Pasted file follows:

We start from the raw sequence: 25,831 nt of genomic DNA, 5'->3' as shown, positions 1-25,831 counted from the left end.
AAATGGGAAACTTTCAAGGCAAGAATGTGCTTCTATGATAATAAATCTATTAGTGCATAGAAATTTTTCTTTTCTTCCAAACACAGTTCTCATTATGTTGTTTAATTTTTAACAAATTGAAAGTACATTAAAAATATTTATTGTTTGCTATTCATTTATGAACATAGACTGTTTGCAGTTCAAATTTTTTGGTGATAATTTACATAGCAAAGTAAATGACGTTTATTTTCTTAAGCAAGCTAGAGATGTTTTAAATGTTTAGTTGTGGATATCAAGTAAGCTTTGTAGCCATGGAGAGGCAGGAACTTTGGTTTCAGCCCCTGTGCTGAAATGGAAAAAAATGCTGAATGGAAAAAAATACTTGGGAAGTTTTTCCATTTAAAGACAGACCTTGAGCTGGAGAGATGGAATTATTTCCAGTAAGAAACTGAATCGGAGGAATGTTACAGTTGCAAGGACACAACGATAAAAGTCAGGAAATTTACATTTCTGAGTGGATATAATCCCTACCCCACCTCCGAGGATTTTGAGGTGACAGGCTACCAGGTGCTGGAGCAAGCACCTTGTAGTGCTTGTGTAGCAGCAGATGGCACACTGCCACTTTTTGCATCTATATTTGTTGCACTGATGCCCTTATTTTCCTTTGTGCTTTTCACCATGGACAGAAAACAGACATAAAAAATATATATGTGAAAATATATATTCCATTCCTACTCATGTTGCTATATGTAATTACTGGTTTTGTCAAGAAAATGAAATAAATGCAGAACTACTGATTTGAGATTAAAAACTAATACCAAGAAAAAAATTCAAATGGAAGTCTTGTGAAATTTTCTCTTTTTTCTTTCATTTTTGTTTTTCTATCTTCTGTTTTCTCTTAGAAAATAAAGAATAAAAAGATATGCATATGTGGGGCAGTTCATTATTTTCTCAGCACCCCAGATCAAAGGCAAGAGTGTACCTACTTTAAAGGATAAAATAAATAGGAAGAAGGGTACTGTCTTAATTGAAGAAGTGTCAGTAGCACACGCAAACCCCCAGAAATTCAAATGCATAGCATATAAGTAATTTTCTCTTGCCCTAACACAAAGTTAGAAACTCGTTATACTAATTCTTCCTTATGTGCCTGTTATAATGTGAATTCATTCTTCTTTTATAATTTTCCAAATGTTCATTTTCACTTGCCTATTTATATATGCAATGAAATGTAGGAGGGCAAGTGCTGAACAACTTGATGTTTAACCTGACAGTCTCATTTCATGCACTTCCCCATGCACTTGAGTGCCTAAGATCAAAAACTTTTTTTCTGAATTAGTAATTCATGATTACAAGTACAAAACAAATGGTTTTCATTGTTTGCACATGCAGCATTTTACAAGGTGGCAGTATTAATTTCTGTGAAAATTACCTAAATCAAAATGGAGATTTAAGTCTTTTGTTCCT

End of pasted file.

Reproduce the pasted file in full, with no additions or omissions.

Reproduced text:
We start from the raw sequence: 25,831 nt of genomic DNA, 5'->3' as shown, positions 1-25,831 counted from the left end.
AAATGGGAAACTTTCAAGGCAAGAATGTGCTTCTATGATAATAAATCTATTAGTGCATAGAAATTTTTCTTTTCTTCCAAACACAGTTCTCATTATGTTGTTTAATTTTTAACAAATTGAAAGTACATTAAAAATATTTATTGTTTGCTATTCATTTATGAACATAGACTGTTTGCAGTTCAAATTTTTTGGTGATAATTTACATAGCAAAGTAAATGACGTTTATTTTCTTAAGCAAGCTAGAGATGTTTTAAATGTTTAGTTGTGGATATCAAGTAAGCTTTGTAGCCATGGAGAGGCAGGAACTTTGGTTTCAGCCCCTGTGCTGAAATGGAAAAAAATGCTGAATGGAAAAAAATACTTGGGAAGTTTTTCCATTTAAAGACAGACCTTGAGCTGGAGAGATGGAATTATTTCCAGTAAGAAACTGAATCGGAGGAATGTTACAGTTGCAAGGACACAACGATAAAAGTCAGGAAATTTACATTTCTGAGTGGATATAATCCCTACCCCACCTCCGAGGATTTTGAGGTGACAGGCTACCAGGTGCTGGAGCAAGCACCTTGTAGTGCTTGTGTAGCAGCAGATGGCACACTGCCACTTTTTGCATCTATATTTGTTGCACTGATGCCCTTATTTTCCTTTGTGCTTTTCACCATGGACAGAAAACAGACATAAAAAATATATATGTGAAAATATATATTCCATTCCTACTCATGTTGCTATATGTAATTACTGGTTTTGTCAAGAAAATGAAATAAATGCAGAACTACTGATTTGAGATTAAAAACTAATACCAAGAAAAAAATTCAAATGGAAGTCTTGTGAAATTTTCTCTTTTTTCTTTCATTTTTGTTTTTCTATCTTCTGTTTTCTCTTAGAAAATAAAGAATAAAAAGATATGCATATGTGGGGCAGTTCATTATTTTCTCAGCACCCCAGATCAAAGGCAAGAGTGTACCTACTTTAAAGGATAAAATAAATAGGAAGAAGGGTACTGTCTTAATTGAAGAAGTGTCAGTAGCACACGCAAACCCCCAGAAATTCAAATGCATAGCATATAAGTAATTTTCTCTTGCCCTAACACAAAGTTAGAAACTCGTTATACTAATTCTTCCTTATGTGCCTGTTATAATGTGAATTCATTCTTCTTTTATAATTTTCCAAATGTTCATTTTCACTTGCCTATTTATATATGCAATGAAATGTAGGAGGGCAAGTGCTGAACAACTTGATGTTTAACCTGACAGTCTCATTTCATGCACTTCCCCATGCACTTGAGTGCCTAAGATCAAAAACTTTTTTTCTGAATTAGTAATTCATGATTACAAGTACAAAACAAATGGTTTTCATTGTTTGCACATGCAGCATTTTACAAGGTGGCAGTATTAATTTCTGTGAAAATTACCTAAATCAAAATGGAGATTTAAGTCTTTTGTTCCT